Limited access has been granted to some of the war memorial sites in the capitol, largely due to the attention the subject has received from the national media.
Perhaps the most controversial issue, is that these attractions are "open air."
"They're all really walking memorials. They're not buildings, you walk through them. And, to shut them down is, I think, a travesty," said U.S. Rep. Bob Latta (R-Ohio).
With the shutdown entering its third week, politicians on Capitol Hill have yet to address that problem. Tempers began to boil over on Sunday.
Veterans held a protest during the weekend, where many of the barricades from those memorials were taken down, and stacked up at the edge of the White House lawn. Riot police were called to help keep peace. There was a lot of pushing and shoving, but no one got hurt.
Honor Flight of Northwest Ohio visited the sites last week.
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Organization president Lee Armstrong said these problems, notably among veterans, will get worse.
"From what I'm being told, veteran pay is going to stop, including pensions, military retiree pay. Shortly there-after, social security will stop," said Armstrong.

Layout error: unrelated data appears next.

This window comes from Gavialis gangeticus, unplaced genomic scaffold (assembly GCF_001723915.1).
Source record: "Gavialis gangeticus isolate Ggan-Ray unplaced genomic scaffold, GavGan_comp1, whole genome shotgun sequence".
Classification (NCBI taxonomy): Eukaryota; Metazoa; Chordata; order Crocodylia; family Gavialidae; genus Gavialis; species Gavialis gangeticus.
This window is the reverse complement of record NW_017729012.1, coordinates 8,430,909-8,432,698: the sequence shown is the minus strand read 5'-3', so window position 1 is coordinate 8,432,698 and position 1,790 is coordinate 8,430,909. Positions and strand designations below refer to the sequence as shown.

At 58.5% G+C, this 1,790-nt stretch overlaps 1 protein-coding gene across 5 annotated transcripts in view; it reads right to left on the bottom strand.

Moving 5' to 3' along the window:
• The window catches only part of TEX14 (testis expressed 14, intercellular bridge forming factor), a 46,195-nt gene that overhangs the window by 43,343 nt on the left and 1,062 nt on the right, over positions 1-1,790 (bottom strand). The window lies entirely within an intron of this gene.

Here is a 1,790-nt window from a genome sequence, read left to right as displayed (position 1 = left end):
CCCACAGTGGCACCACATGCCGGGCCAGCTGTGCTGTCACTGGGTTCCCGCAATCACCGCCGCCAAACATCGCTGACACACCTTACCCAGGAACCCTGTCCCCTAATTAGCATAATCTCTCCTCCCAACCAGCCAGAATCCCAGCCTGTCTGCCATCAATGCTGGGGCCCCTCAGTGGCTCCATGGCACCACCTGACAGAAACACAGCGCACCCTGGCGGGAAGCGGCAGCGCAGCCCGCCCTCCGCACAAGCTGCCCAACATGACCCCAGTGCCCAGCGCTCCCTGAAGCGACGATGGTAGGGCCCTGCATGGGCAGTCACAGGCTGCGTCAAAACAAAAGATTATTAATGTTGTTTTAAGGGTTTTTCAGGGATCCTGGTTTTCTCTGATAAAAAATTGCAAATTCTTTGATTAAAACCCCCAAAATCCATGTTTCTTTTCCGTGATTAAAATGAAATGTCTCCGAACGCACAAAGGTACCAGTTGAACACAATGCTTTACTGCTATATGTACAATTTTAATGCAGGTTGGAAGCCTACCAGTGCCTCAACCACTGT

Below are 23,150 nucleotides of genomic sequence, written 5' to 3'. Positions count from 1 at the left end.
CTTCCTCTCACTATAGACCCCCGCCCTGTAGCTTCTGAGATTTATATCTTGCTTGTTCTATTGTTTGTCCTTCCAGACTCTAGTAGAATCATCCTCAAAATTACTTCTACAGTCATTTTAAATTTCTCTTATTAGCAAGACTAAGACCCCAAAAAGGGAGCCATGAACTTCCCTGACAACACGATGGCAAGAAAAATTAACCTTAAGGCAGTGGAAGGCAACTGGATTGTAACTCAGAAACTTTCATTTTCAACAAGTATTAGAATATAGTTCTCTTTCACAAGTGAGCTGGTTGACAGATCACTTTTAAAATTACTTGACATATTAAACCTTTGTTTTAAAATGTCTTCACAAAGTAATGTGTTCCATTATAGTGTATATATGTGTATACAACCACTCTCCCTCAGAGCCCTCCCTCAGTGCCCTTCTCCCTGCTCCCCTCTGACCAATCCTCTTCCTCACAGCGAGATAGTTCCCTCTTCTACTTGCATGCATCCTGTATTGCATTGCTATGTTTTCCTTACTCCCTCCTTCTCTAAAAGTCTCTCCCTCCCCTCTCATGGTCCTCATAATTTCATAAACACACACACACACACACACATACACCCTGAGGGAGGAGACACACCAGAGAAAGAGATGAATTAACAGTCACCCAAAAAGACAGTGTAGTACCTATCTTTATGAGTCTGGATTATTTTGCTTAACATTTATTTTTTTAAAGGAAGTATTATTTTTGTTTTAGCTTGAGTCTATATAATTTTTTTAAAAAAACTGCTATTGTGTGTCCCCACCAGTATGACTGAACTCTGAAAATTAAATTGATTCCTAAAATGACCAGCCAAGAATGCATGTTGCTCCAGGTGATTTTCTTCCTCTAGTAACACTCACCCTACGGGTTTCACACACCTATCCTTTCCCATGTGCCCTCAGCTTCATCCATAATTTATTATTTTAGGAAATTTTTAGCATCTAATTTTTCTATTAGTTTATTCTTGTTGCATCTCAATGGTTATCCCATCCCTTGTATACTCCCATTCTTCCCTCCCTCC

He's worried that if Congress can't get their act together, events such as the protest will escalate.
"I just see a massive uprising. You saw with the truckers this weekend. Truckers stopped traffic in D.C. to make a point." Armstrong said.
Though the turnout of truckers was not as large as organizers had hoped for, the frustration in the public is obvious, and it's growing.
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"Then you start veterans uprising all around the country. Not to mention families of veterans who will support the veterans too. I think the domino affect of this could be devastating to the country," said Armstrong.
Denying veterans access to the memorials helped inspire stir up protest. Many tore down the barricades. If veterans are cut off from the pensions and benefits, the tensions will only escalate.